Another item about impaired motility is that it can affect the natural balance of our gut bacteria and actually cause an overgrowth. This overgrowth is what characterizes SIBO (small intestine bacterial overgrowth) and is why those with IBS often develop SIBO or are greatly helped by following a low FODMAP diet. Interestingly enough, chronic stress alone is enough to set our gut bacteria off-balance and cause dysbiosis (even without the help of slowed motility).


Ways to Cope

With all the communication that takes place between our gut and our brain, it’s important to make sure that only healthy messages are being sent. By this I mean that a healthy brain translates to a healthy gut (this goes for anyone with a gut and a brain, not just those with IBS!!). The good news is research shows that stress management can help prevent IBS symptoms (or ease any flare-ups). The following tips can help you formulate a stress management plan to get your brain and your gut on the same wavelength. 

Cognitive Behavioral Therapy (CBT) is a mind-body therapy that helps alter the way we think and respond to stress. It provides new perspectives while helping us regain control and confidence with effective coping strategies.

Keep a symptom journal. Document your symptoms on a daily basis to help you make connections between which thought processes or events may be triggering your IBS symptoms. Once you understand your specific stressors, take steps to spot them coming and avoid them.

Mindful eating. Help soothe your gut by practicing mindfulness during mealtimes. Create a peaceful eating environment where you can sit away from daily distractions. Focus on how your meal will nourish you and eat slowly, chewing thoroughly. 

Gratitude. Take control over your stress or anxiety by practicing daily gratitudes. Focus on what you’re grateful for each day while letting go of any negative thoughts, to-do lists, worries, or busy schedules. Many people opt for a gratitude journal to remind themselves of past thoughts of thankfulness.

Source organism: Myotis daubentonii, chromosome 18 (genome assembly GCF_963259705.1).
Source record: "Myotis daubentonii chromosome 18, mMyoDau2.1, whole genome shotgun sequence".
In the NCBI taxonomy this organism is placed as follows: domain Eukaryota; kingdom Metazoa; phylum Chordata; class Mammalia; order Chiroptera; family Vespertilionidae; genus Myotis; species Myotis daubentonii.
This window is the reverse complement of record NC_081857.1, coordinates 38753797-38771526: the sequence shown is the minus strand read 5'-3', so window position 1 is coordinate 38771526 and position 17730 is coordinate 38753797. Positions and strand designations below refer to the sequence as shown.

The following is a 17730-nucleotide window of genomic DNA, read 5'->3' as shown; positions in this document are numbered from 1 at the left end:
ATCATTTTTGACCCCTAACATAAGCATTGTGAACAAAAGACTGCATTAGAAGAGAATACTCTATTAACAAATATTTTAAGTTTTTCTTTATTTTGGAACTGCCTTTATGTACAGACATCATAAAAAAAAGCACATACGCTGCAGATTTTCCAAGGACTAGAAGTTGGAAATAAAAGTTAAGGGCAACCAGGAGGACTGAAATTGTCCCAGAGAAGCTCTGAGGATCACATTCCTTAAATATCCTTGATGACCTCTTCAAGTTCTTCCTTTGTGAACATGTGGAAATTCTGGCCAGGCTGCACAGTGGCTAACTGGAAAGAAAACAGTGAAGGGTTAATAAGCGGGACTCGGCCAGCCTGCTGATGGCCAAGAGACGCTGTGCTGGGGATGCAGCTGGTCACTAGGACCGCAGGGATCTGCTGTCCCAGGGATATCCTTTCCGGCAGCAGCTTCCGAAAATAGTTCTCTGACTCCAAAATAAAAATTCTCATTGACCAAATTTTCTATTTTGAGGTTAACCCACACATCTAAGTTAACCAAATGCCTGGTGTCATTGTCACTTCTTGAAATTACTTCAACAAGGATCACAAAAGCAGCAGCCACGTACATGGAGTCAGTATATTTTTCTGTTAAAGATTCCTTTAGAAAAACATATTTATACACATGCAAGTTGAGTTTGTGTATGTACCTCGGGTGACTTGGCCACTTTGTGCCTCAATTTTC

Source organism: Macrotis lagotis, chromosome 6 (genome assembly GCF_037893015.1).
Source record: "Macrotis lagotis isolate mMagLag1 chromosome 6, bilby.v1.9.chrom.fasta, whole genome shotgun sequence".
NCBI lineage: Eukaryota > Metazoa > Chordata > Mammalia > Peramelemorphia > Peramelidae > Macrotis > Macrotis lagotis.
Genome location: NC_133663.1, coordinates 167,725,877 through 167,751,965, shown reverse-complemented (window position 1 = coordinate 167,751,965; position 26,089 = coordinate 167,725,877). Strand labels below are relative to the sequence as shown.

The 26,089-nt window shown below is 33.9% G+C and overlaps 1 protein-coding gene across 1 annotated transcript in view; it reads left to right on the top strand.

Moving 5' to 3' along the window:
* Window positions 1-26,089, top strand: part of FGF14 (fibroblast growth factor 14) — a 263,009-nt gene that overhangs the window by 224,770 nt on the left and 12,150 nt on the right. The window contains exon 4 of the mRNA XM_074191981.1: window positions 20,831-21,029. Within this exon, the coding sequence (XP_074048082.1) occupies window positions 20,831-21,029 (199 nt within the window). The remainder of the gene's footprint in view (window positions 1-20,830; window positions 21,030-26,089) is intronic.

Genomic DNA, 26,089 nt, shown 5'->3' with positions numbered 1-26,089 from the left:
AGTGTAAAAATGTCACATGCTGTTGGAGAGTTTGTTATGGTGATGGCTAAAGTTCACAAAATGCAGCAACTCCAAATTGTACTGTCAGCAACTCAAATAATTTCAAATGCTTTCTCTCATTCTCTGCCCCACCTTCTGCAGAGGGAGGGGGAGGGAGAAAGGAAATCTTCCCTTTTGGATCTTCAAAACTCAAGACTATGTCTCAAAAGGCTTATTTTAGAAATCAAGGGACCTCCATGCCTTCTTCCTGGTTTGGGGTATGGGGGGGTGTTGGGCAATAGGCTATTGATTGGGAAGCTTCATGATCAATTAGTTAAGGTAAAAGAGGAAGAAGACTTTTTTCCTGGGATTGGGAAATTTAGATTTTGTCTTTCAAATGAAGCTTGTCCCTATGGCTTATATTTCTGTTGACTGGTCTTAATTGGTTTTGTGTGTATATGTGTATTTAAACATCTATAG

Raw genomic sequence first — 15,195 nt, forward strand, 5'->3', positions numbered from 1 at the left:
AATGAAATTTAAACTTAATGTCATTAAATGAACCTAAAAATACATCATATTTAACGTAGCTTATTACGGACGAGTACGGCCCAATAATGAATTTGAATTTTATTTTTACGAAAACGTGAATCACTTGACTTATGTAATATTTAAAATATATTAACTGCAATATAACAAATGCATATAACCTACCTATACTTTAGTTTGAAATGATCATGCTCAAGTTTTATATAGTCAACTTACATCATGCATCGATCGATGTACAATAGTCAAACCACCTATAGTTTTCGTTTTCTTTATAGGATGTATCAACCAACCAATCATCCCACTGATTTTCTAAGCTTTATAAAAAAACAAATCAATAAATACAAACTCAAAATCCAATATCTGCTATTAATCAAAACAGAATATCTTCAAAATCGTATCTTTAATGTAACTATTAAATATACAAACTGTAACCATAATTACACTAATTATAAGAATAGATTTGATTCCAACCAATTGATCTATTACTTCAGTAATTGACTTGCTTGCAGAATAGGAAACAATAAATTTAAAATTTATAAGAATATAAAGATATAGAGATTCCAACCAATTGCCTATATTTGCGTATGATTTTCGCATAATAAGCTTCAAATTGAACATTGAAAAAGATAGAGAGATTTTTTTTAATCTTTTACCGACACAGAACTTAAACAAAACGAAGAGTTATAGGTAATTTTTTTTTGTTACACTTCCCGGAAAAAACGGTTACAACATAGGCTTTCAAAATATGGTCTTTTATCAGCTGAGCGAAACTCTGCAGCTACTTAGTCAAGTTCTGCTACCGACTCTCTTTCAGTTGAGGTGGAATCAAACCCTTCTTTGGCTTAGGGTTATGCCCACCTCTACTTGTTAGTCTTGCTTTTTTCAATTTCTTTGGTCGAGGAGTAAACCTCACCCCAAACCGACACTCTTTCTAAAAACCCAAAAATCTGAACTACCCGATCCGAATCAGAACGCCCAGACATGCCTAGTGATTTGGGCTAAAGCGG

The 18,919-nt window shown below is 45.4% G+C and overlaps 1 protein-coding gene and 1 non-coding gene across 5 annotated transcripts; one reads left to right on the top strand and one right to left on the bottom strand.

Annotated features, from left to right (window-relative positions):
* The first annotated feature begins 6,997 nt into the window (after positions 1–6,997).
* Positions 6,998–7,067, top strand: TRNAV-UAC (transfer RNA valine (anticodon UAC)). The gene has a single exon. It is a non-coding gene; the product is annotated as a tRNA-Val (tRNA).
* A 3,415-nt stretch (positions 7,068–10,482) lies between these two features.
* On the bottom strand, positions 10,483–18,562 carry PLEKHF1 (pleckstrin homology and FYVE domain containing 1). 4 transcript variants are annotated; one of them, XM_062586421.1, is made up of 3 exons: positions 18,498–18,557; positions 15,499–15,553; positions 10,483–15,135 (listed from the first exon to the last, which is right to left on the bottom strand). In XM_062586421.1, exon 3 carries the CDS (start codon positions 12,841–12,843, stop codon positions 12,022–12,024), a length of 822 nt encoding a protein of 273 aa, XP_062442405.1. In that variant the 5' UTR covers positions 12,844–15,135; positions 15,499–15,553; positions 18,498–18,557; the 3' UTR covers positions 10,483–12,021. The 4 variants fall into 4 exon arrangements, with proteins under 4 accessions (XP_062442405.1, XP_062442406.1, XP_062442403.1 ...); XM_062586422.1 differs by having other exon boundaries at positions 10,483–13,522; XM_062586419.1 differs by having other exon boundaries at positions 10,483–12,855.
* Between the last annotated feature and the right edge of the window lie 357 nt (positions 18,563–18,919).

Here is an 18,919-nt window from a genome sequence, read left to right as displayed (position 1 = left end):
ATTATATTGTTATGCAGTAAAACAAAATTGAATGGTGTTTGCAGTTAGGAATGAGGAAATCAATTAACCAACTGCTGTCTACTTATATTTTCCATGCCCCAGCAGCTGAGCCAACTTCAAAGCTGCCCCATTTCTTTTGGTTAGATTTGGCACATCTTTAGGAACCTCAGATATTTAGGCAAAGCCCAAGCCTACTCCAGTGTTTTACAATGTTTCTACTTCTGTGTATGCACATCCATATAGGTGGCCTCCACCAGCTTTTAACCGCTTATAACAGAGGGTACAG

Relax. Relaxation will look different for everyone. Sometimes it’s a hobby, sometimes it’s taking a walk, listening to music, or maybe even the act of washing dishes. The important thing is to set aside time to do what you enjoy. This activity should also be relaxing for you. Aim to relax in this way at least twice a week and notice how your attitude, emotions, and overall well being brightens up. 

Daily movement. Those with IBS would do best with gentle activities that don’t trigger symptoms. Such movements support the gut-brain connection while lowering stress. Walking, yoga, bike riding, and swimming are all great options. 

Acupuncture. Many people with IBS report that acupuncture helps minimize stress and anxiety. In fact, acupuncture can be effective in a variety of gastrointestinal disorders and symptoms from nausea to ulcers, Crohn’s disease to IBS. Importantly, acupuncture can also help relax an overstimulated fight or flight response (stress response).


Those with IBS usually have several triggers that bring on symptoms. Not all of them are food related though. Stress and anxiety are strongly related to IBS and can affect IBS symptoms. The communication channel between our gut and our brain is what allows our gut health to affect our brain health (and the other way around). Lowering stress and anxiety triggers will go a long way towards alleviating or even preventing IBS symptoms. Call our team at Healthy Connections for a free discovery call to get started on a gut healing plan for your IBS.